Reuse shodow test calculations for virtual sources

Hello everyone!

I have a scene with more than 26,000 sources representing suns and 80 mirror like faces which work as virtual sources. The study includes more than 100,000 sensor points. In most cases with several sensors I would break down the sensors into smaller pieces and run them in parallel but it doesn’t work as well in this case.

Based on what I can see in source code and also timing the runs my understanding is that when I run an rtrace / rontrib command with -dr 1 Radiance does calculate the shadow testing for the first sensor and then reuses the calculation for the rest of the sensors. As result when I run the study for 1 sensor it takes 10 minutes, for 100 sensors it is 12 minutes and for 200 sensors it is 15 minutes. 10 minutes for the initial calculation and then ~2 minutes for each 100 sensors.

In other words, the additional overhead for the pre-calculation is more than the benefits of parallel processing. I was hoping that I can share the shadow-testing calculations between the runs similar to how -af filename shares ambient calculation between the runs for the same scene. Is it possible to do? and if not is there a workaround to achieve this?

I found this page on Radiance website which is inline with what I’m trying to do but I’m not sure how to add it to or use it with Radiance: Direct Cache Manual.

Using either rtrace or rcontrib with the -n option, virtual sources are shared between processes, at least under Unix. All set-up happens before fork() is called. Multiprocessing isn’t well-supported under Windows due to the lack of a fork() function or any suitable replacement for sharing memory. There is no external mechanism for sharing source calculation set-up, unfortunately.
I know Carsten Bauer created the direct cache (among other optimizations), but it was never reincorporated into the main distribution. I don’t know if he still supports Radzilla, or what became of it. He gave a presentation at the 2004 Radiance workshop on his developments.

Hi Greg! Based on the website Radzilla is not maintained anymore and is not available. Thank you for confirming that there is no solution for now except for using -n option. That would work but it is not as scalable as we need it to be.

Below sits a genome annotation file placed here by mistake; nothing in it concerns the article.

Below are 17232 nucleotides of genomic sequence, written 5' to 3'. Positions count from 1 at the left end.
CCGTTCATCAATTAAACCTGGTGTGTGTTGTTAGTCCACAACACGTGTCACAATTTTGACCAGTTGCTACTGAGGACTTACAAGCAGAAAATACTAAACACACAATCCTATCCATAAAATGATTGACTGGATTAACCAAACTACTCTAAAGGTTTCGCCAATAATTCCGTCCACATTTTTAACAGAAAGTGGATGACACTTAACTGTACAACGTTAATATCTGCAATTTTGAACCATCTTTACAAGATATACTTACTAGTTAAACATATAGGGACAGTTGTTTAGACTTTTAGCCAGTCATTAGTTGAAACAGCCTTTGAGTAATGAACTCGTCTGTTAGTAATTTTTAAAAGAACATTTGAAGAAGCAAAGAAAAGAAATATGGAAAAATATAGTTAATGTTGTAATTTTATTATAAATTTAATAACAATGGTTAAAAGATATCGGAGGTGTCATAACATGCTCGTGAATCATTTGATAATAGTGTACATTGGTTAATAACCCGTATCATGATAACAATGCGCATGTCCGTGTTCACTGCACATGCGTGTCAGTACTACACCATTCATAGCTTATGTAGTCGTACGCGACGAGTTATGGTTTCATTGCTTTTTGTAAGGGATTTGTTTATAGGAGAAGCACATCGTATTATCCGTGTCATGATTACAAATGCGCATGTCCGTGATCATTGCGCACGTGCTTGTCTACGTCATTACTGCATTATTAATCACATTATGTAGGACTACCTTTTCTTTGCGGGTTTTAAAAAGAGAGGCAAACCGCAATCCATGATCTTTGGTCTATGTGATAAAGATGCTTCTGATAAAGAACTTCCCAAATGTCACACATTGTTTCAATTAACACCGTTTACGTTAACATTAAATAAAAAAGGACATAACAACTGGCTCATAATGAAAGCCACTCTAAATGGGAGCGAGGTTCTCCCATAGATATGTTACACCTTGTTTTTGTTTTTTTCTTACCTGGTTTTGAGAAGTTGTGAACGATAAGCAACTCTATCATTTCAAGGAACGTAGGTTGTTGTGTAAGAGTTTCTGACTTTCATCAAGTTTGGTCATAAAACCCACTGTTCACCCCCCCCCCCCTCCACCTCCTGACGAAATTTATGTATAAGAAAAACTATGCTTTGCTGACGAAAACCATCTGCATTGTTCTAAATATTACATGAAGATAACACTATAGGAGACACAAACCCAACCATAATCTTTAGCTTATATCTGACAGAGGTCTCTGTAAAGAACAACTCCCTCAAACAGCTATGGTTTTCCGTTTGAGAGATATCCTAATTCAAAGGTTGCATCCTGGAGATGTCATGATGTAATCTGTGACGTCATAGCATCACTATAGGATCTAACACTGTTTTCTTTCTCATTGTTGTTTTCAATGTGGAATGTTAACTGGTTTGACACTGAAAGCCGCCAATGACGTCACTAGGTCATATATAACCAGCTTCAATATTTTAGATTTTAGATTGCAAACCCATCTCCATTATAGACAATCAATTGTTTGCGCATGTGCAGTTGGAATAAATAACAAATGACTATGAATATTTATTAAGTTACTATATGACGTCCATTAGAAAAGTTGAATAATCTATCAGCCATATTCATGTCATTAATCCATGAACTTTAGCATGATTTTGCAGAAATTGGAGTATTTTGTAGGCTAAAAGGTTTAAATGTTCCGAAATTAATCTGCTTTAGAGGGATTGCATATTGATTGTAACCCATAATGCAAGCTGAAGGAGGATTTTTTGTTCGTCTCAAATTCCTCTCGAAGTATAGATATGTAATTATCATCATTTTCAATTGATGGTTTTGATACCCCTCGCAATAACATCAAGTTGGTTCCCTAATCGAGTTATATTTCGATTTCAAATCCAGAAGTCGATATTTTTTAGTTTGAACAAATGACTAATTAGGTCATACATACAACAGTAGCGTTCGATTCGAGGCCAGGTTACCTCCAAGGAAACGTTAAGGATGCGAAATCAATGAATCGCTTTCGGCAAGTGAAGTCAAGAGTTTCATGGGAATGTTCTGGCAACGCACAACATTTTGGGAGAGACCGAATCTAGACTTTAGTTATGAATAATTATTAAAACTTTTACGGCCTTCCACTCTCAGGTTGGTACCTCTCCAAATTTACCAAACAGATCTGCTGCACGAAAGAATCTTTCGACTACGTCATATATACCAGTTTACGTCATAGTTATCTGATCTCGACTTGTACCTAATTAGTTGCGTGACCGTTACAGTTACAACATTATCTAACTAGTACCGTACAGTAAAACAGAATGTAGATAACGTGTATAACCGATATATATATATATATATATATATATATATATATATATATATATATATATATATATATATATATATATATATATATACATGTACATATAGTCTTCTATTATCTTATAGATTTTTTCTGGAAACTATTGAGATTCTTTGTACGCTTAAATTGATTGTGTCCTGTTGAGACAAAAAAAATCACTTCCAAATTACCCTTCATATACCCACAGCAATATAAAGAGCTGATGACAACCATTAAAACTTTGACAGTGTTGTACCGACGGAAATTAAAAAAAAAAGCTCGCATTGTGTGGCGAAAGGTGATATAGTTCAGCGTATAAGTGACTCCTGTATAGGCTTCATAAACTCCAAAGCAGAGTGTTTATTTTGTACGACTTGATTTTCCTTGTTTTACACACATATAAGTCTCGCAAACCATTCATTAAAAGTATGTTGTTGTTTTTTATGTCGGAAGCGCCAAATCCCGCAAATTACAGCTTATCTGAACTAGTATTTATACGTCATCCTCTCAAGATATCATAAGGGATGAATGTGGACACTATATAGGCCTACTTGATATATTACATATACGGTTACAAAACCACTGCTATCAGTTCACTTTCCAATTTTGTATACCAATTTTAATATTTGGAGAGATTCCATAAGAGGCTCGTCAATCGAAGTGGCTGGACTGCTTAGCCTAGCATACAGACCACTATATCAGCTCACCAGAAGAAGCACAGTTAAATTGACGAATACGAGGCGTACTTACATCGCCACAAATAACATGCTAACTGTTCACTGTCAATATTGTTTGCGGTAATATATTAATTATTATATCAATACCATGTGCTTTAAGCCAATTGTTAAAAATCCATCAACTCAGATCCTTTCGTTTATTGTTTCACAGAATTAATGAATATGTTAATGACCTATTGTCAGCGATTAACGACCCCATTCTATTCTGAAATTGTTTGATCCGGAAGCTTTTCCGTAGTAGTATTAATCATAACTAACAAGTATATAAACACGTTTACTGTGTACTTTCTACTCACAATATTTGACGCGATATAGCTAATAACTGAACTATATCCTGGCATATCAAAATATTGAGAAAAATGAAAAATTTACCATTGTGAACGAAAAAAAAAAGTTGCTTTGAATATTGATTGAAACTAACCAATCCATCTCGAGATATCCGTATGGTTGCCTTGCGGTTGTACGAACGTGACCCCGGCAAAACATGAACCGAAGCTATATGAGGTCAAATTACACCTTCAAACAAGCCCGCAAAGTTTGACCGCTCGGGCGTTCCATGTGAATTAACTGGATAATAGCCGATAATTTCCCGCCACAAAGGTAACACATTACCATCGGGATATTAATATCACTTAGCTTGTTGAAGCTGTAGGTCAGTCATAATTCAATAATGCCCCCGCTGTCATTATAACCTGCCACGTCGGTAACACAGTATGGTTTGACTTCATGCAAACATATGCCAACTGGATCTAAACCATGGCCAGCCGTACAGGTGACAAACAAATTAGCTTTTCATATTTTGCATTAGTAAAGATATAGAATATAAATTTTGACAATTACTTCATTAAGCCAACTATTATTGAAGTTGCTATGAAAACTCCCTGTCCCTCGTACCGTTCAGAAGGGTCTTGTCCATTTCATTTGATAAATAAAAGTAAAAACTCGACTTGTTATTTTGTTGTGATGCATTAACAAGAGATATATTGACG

Related to fork(), and I know this is not an easy one but multiprocessing library in Python is using freeze_support method to emulate forking on Windows. It basically passes data from parent process to newly created process using pipe. Here is a short writing about it:

and here is the source code:

It would be cool if there was a mechanism to copy a process under Windows. Has anyone implemented a stable Windows replacement for fork() using this method? I don’t know much about Python, or what this code does, exactly. Looks like it’s just getting and interpreting argument variables, unless I’m not seeing all of it. The web page says something about a module called “pickle,” which I assume is a Python add-on, and not much good to those of us stuck in the C world.

Why is the -n option not scalable enough for you? Is it because you are under Windows, or because you are trying to spread processes across machines?

It’s the second one. The -n option is great for a single powerful machine (e.g. scaling vertically) but I was looking for a solution that can scale horizontally where we can use 100s of machines with 2 CPUs.

Well, given the fact that not that many folks use the virtual source calculation, and this is sort of a special case within that usage, I don’t see making an external format for what amounts to a fairly complex data structure to share this information across machines.

There is something called “checkpointing” that takes a copy of a process that you can move between machines and restart, but I don’t know if there are any working versions of this available.

“pickle” is a data serialization module and format in python. It can be used to pass structured (python) data between processes, eg via a pipe. Your guess is correct: not helpful in C land.

To emulate fork-type data sharing, you could use one of the existing shared memory mechanisms on Windows. That shouldn’t be too hard, as long as you don’t need copy-on-write semantics.


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I missed this part. This discussion seems to be asking about a similar problem and there are two links that discuss how it can be done in C. It refers to these two links: